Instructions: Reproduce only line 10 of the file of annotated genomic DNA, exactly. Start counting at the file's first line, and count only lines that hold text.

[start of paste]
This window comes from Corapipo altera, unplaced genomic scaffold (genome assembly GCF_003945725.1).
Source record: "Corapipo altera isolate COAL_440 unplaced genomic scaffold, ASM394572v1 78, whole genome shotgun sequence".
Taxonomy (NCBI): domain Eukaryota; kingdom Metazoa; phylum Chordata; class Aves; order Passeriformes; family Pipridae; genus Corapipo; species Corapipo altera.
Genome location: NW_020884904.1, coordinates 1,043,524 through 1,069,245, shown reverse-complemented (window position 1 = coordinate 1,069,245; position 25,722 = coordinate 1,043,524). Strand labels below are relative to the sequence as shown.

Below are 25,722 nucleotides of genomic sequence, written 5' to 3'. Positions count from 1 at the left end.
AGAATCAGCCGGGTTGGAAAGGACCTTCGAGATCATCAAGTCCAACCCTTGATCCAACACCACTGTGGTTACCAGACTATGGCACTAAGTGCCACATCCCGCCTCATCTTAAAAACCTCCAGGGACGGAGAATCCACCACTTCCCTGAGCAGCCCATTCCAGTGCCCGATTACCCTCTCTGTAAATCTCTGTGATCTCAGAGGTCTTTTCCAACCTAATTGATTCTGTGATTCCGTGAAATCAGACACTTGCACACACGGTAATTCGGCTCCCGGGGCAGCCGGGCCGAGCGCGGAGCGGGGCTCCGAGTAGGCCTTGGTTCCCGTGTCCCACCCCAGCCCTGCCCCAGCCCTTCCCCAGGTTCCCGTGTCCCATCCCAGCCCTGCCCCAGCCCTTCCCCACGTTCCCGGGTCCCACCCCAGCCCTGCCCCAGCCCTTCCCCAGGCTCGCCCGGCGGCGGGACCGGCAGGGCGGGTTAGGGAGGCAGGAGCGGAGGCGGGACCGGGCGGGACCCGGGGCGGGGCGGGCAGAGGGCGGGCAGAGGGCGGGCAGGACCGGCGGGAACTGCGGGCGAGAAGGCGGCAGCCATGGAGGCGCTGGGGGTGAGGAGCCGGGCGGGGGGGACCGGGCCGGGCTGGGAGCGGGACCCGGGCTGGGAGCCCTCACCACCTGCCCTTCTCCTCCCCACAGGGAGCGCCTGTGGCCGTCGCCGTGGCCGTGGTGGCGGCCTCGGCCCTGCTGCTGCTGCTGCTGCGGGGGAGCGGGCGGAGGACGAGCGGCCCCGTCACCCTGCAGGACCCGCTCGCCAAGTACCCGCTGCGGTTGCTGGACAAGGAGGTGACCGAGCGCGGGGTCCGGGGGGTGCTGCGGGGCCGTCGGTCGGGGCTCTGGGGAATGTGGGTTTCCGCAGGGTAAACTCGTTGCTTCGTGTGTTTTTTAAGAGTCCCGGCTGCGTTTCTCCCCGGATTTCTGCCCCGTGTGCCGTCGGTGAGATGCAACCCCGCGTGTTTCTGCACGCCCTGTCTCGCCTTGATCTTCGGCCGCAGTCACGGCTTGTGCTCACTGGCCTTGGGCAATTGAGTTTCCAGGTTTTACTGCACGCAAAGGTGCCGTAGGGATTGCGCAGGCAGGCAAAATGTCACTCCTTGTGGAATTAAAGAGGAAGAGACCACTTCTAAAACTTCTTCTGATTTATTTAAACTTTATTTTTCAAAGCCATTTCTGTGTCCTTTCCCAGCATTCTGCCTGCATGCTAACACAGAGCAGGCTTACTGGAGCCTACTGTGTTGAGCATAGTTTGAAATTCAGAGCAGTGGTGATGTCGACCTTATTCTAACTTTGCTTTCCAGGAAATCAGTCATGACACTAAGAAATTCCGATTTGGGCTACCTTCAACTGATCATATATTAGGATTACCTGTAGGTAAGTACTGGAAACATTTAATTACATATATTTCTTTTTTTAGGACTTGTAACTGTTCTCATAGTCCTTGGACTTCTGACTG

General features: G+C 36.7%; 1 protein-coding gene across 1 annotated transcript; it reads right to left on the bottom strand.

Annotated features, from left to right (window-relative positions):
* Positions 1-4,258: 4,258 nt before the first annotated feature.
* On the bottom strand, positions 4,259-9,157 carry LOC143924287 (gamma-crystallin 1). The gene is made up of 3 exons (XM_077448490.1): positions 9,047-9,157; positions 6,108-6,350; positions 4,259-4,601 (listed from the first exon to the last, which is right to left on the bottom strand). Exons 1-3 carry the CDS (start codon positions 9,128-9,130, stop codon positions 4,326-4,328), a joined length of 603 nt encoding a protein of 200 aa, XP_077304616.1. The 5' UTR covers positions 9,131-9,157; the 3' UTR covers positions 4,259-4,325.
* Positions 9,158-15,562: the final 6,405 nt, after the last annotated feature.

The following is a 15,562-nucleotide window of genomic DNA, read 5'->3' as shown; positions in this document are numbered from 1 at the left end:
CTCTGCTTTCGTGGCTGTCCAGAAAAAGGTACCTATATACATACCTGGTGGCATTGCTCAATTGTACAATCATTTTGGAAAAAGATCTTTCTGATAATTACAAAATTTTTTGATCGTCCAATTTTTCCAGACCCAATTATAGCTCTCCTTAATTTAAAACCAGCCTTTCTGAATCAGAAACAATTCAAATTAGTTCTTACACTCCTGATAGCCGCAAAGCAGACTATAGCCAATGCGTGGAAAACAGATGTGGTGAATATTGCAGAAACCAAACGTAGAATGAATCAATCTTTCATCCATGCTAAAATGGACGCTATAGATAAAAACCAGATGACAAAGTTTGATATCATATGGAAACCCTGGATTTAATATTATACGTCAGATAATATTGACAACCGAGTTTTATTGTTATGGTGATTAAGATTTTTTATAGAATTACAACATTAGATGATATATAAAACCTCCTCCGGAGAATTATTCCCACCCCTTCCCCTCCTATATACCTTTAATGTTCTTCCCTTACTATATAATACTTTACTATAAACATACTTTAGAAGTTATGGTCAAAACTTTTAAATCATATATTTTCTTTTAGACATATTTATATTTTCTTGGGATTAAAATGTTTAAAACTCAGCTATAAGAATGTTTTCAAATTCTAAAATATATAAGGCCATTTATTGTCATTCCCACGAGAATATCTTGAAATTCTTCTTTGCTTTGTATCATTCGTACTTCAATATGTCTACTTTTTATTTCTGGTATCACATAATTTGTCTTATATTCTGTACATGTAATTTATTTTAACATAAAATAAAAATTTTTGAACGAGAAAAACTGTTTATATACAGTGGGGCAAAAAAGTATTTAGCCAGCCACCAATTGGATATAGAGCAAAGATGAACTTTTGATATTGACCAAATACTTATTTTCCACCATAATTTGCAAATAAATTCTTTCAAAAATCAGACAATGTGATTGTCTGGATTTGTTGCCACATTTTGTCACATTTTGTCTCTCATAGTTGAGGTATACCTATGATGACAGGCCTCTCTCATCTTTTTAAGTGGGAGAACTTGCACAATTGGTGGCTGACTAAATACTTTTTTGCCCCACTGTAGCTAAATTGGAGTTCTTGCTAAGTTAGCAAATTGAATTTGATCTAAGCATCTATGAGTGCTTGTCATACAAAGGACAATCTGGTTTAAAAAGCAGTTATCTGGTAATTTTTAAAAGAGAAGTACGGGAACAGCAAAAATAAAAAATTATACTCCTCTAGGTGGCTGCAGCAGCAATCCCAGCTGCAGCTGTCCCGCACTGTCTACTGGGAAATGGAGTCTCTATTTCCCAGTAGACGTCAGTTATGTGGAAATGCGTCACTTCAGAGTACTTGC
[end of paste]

* On the bottom strand, positions 4,259-9,157 carry LOC143924287 (gamma-crystallin 1). The gene is made up of 3 exons (XM_077448490.1): positions 9,047-9,157; positions 6,108-6,350; positions 4,259-4,601 (listed from the first exon to the last, which is right to left on the bottom strand). Exons 1-3 carry the CDS (start codon positions 9,128-9,130, stop codon positions 4,326-4,328), a joined length of 603 nt encoding a protein of 200 aa, XP_077304616.1. The 5' UTR covers positions 9,131-9,157; the 3' UTR covers positions 4,259-4,325.